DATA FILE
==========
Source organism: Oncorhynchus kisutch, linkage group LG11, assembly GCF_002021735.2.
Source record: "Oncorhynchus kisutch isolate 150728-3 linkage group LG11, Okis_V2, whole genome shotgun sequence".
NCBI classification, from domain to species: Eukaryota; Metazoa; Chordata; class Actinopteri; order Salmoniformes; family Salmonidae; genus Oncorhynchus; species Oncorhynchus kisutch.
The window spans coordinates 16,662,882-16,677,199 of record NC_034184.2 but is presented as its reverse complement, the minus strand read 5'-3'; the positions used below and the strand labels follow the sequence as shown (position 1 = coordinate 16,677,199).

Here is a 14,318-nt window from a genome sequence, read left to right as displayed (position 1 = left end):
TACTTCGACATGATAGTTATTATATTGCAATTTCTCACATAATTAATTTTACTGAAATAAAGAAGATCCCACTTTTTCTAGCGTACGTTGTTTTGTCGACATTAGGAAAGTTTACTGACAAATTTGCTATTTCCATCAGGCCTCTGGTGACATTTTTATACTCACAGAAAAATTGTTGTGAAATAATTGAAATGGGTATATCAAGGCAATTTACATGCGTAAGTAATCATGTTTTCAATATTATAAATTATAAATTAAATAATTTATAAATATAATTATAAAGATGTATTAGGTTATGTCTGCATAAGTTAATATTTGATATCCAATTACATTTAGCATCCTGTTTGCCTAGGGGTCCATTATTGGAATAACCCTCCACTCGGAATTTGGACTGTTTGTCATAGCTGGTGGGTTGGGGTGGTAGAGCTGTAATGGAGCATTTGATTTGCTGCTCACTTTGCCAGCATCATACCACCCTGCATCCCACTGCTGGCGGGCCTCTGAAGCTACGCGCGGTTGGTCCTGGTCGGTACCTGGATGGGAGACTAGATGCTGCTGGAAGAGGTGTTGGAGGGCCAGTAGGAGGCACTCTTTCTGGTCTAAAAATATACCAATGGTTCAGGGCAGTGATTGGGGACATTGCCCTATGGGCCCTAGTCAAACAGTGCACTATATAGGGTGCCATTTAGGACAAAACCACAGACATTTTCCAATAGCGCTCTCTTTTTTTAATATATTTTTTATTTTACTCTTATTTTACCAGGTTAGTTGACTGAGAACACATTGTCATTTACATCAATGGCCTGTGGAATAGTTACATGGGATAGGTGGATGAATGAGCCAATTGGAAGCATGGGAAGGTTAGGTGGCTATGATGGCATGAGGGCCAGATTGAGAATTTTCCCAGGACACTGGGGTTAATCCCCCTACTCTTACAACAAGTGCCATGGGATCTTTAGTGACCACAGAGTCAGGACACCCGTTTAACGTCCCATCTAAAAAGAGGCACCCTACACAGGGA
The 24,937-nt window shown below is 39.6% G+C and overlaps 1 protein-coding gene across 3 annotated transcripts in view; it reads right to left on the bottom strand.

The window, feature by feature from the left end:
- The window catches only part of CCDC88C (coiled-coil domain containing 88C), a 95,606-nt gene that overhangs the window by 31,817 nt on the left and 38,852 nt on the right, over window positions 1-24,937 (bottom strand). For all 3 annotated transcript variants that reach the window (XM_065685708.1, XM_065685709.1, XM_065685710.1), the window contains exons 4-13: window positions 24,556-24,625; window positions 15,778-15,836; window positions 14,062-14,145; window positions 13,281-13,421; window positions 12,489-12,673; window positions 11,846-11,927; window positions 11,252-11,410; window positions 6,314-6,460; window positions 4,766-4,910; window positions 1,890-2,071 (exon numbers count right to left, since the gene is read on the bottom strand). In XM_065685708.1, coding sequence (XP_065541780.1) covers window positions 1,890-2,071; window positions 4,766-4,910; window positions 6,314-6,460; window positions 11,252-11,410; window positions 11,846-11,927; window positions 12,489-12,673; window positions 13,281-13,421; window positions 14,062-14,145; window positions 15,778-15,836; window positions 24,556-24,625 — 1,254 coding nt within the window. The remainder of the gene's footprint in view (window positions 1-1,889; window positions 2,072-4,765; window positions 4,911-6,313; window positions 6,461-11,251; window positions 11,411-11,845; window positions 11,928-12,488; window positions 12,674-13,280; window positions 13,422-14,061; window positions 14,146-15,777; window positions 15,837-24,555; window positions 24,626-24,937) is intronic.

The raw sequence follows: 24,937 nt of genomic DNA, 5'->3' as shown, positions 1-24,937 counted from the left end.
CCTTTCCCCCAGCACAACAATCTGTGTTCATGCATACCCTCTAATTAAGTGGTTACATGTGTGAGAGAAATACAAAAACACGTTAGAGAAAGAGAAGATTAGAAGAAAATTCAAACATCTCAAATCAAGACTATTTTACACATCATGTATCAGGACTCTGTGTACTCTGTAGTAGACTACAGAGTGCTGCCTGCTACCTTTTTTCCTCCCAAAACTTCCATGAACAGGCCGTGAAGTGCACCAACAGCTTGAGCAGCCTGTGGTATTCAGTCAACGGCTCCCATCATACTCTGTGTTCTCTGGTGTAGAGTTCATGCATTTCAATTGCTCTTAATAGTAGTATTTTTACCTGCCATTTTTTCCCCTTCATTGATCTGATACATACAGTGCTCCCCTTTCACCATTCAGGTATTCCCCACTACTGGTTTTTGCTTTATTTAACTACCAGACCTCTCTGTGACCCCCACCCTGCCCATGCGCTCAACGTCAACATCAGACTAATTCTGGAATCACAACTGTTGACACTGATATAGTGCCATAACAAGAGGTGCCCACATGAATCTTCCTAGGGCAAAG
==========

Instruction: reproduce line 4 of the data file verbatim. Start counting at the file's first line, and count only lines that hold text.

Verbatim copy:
The window spans coordinates 16,662,882-16,677,199 of record NC_034184.2 but is presented as its reverse complement, the minus strand read 5'-3'; the positions used below and the strand labels follow the sequence as shown (position 1 = coordinate 16,677,199).